Becher, Kurt

Kurt Becher
Kurt Becher

Kurt Becher (12 Sept. 1909 – 8 Aug. 1995), SS Obersturmbannführer, was a member of the SS leadership office in very early 1944, from which he was assigned to procure horses and strategic goods in Hungary. In this connection, he was part of the famous negotiations between Himmler and Zionist organizations to exchange Jews for strategic goods (cf. Bauer 1994, starting on p. 220). For his involvement in the deportation of the Jews from Hungary, Becher was arrested by the Allies after the war and repeatedly interrogated. Due to his readiness to cooperate, he finally succeeded in being transferred to the “open wing” at Nuremberg instead of being treated like a possible defendant as before. As a reward for his cooperation, Becher was never charged with anything.

As is well known, there is no document ordering any extermination of the Jews (see the entry on the Hitler Order). But it is claimed that a document did exist which supposedly ordered an end to the extermination. In this way, the orthodoxy tries to circumvent the embarrassing lack of evidence that there was any order to systematically kill the Jews. However, no document ordering the end of exterminations has ever been produced either. Instead, as alleged proof of its existence, the Allies coerced Kurt Becher to write an affidavit and testify before the Nuremberg International Military Tribunal that he had obtained a Himmler order meant for Ernst Kaltenbrunner and Oswald Pohl “sometime between mid-September and mid-October 1944.” With this order, Himmler is said to have prohibited “any extermination of the Jews, effective immediately” (IMT Document 3762-PS; IMT, Vol. 33, pp. 68f.). Becher repeated this claim in an affidavit deposited for the Eichmann Trial.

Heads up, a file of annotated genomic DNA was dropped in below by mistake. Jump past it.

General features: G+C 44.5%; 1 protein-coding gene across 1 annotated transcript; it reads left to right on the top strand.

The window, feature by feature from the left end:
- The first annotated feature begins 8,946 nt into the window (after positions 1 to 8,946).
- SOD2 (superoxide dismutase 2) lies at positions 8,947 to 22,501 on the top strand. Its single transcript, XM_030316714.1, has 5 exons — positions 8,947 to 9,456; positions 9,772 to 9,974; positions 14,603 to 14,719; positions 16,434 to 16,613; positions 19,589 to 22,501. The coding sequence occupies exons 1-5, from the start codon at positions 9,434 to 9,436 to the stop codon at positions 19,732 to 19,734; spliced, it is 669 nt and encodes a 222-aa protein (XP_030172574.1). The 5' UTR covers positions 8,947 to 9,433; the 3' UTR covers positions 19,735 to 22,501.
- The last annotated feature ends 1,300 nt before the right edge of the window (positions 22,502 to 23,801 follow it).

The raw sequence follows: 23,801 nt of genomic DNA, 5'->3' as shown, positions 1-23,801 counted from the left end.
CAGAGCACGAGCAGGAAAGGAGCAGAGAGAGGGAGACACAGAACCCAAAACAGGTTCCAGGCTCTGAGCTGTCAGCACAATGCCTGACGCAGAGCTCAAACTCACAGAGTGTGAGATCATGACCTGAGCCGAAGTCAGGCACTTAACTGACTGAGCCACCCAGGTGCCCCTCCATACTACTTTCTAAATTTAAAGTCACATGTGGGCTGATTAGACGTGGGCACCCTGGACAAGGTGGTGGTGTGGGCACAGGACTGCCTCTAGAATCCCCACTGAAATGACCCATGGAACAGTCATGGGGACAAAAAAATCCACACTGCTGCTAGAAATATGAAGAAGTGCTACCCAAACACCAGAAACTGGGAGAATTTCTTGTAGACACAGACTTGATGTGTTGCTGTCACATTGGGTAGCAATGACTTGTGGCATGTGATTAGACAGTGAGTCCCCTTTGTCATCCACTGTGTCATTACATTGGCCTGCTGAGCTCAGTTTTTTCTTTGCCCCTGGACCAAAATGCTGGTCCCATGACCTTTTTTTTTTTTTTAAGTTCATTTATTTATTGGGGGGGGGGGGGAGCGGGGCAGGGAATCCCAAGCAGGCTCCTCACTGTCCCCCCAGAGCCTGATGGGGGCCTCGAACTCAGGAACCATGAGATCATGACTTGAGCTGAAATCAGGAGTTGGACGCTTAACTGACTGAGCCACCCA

The true background of this coerced affidavit was revealed only in 1997, when Göran Holming, a major of the Swedish army who had befriended Kurt Becher, reported what Becher had told him in the 1970s. According to this, Becher stated that Himmler’s order actually decreed that the German concentration camps should be surrendered in an orderly manner upon the approach of the enemy, without casualties. It had nothing to do with any “extermination” at all. Asked why he had lied in his affidavit, Becher replied that outsiders could not possibly understand the circumstances in Nuremberg at that time (Holming 2023; Rudolf 2023, pp. 398f.). This grand lie saved Becher his life and liberty.

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